"Race," in the tradition of African (Black) wisdom could only mean the whole human race. Paul Robeson, in his own most famous quote (his epitaph, in fact, at Fernwood Cemetery), said it all: "The artist must elect to fight for slavery or for freedom. I have made my decision. I had no choice." I strive to live by that.

A luta continua,



March 30, 2008

The Topic Is Race; the Art Is Fearless

IN the 1970s the African-American artist Adrian Piper donned an Afro wig and a fake mustache and prowled the streets of various cities in the scowling, muttering guise of the Mythic Being, a performance-art version of a prevailing stereotype, the black male as a mugger, hustler, gangsta.

In the photographs that resulted you can see what she was up to. In an era when some politicians and much of the popular press seemed to be stoking racial fear, she was turning fear into farce � but serious, and disturbing, farce, intended to punch a hole in pervasive fictions while acknowledging their power.

Recently a new kind of Mythic Being arrived on the scene, the very opposite of the one Ms. Piper introduced some 30 years ago. He doesn�t mutter; he wears business suits; he smiles. He is by descent half black African, half white American. His name is Barack Obama.

On the rancorous subject of the country�s racial history he isn�t antagonistic; he speaks of reconciliation, of laying down arms, of moving on, of closure. He is presenting himself as a 21st-century postracial leader, with a vision of a color-blind, or color-embracing, world to come.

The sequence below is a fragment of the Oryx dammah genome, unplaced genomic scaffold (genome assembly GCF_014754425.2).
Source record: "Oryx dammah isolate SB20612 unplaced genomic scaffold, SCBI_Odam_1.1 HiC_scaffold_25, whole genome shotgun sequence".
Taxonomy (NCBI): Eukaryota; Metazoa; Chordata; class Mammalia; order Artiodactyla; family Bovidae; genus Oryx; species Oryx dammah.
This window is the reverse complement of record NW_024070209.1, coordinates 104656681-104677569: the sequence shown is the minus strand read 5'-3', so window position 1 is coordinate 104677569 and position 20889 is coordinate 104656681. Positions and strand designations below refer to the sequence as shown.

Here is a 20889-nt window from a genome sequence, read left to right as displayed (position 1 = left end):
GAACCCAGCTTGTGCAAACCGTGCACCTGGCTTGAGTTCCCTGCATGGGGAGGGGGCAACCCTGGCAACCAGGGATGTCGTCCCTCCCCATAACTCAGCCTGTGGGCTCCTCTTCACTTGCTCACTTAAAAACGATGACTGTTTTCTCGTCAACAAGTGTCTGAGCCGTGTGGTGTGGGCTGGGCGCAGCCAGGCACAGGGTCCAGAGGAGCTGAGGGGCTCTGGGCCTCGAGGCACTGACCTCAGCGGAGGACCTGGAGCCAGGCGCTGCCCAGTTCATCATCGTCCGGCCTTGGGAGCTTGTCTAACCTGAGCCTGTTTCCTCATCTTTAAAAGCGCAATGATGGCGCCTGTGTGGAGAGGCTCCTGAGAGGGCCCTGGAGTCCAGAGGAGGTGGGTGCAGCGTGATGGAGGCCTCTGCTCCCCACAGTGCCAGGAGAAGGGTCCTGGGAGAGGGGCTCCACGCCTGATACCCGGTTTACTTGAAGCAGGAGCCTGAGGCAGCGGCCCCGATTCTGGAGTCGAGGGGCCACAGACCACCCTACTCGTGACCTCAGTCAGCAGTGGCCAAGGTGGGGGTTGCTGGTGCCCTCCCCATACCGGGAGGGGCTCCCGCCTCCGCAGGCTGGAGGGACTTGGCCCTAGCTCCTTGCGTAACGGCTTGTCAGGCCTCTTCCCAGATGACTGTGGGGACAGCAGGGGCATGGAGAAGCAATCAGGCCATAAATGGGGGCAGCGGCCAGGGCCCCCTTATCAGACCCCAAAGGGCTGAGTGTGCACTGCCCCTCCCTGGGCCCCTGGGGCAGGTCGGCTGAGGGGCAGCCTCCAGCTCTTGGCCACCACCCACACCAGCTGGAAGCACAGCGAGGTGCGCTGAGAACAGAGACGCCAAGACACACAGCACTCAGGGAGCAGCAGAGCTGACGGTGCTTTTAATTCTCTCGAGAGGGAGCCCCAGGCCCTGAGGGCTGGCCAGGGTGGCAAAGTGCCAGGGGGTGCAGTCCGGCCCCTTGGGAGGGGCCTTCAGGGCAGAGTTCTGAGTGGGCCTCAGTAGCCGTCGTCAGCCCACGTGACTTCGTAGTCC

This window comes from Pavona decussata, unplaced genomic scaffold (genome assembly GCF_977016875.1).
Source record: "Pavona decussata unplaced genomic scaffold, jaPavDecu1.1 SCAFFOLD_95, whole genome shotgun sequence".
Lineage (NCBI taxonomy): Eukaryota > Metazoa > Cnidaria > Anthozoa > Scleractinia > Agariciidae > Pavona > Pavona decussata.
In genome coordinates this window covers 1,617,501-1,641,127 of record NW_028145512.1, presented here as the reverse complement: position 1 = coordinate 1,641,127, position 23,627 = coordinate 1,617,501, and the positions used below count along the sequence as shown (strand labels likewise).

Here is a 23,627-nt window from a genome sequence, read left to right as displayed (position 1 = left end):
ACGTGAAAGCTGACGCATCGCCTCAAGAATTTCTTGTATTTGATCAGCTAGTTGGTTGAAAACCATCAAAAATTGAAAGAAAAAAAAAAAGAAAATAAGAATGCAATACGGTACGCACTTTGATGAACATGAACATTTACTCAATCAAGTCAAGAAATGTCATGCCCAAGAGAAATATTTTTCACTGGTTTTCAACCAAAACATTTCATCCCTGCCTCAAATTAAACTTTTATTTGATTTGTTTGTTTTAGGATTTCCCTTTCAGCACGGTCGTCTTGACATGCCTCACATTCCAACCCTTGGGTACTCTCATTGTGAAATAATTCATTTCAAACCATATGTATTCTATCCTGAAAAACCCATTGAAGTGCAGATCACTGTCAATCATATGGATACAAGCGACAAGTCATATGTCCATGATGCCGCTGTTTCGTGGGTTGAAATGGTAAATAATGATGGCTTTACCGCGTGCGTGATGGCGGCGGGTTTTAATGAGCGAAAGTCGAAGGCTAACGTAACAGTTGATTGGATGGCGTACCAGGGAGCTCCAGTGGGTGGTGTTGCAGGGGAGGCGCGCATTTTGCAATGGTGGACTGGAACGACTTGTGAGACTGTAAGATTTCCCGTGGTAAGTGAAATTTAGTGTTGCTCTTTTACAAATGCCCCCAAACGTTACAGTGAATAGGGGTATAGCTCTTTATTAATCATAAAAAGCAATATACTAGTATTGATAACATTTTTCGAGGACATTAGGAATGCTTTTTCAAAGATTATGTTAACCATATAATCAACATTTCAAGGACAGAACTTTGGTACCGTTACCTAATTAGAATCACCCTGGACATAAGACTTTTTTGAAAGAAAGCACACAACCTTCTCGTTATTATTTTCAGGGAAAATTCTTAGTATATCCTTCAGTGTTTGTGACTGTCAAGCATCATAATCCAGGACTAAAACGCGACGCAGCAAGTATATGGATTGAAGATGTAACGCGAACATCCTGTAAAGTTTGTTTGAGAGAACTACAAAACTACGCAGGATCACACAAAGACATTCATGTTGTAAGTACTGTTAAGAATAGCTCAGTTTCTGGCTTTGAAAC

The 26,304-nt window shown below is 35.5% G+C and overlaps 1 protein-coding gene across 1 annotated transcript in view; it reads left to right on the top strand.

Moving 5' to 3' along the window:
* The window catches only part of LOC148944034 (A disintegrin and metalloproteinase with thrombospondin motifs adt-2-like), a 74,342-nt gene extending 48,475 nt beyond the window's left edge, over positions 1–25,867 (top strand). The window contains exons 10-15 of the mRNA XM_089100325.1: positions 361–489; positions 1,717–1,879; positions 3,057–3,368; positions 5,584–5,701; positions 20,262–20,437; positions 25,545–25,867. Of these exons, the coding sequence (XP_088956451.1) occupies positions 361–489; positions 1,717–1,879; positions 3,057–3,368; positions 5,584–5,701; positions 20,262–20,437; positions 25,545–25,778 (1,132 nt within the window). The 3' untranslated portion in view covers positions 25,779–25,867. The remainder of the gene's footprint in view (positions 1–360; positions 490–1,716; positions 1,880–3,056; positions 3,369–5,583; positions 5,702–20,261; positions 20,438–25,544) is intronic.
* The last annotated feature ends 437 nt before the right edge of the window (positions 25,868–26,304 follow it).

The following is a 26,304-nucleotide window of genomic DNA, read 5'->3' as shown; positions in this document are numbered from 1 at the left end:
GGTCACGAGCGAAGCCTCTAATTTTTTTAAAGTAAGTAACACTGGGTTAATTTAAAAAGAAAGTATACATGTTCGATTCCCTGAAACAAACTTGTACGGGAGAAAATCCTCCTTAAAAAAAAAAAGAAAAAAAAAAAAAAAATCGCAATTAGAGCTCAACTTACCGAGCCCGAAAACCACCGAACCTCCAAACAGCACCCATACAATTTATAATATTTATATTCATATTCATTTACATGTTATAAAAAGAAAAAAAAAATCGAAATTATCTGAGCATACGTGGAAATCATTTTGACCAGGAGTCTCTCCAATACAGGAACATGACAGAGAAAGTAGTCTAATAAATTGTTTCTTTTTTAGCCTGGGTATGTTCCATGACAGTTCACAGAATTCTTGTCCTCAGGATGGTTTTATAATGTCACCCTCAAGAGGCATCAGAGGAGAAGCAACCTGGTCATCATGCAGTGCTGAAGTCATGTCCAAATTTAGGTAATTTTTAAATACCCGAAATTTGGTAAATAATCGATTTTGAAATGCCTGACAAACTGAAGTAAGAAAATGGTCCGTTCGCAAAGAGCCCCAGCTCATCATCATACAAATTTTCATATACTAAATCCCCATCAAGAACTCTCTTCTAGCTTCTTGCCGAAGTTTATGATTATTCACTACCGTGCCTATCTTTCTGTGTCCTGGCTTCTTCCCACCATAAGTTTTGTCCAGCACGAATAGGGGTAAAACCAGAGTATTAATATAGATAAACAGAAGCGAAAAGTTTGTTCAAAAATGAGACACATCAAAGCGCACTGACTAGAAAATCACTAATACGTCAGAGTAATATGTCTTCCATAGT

Campaigning politicians talk solutions; artists talk problems. Politics deals in goals and initiatives; art, or at least interesting art, in a language of doubt and nuance. This has always been true when the subject is race. And when it is, art is often ahead of the political news curve, and heading in a contrary direction.

In a recent solo debut at Nicole Klagsbrun Gallery in Chelsea a young artist named Rashid Johnson created a fictional secret society of African-American intellectuals, a cross between Mensa and the Masons. At first uplift seemed to be the theme. The installation was framed by a sculpture resembling giant cross hairs. Or was it a microscope lens, or a telescope�s? The interpretive choice was yours. So was the decision to stay or run. Here was art beyond old hot-button statements, steering clear of easy condemnations and endorsements. But are artists like Mr. Johnson making �black� art? Political art? Identity art? There are no answers, or at least no unambiguous ones.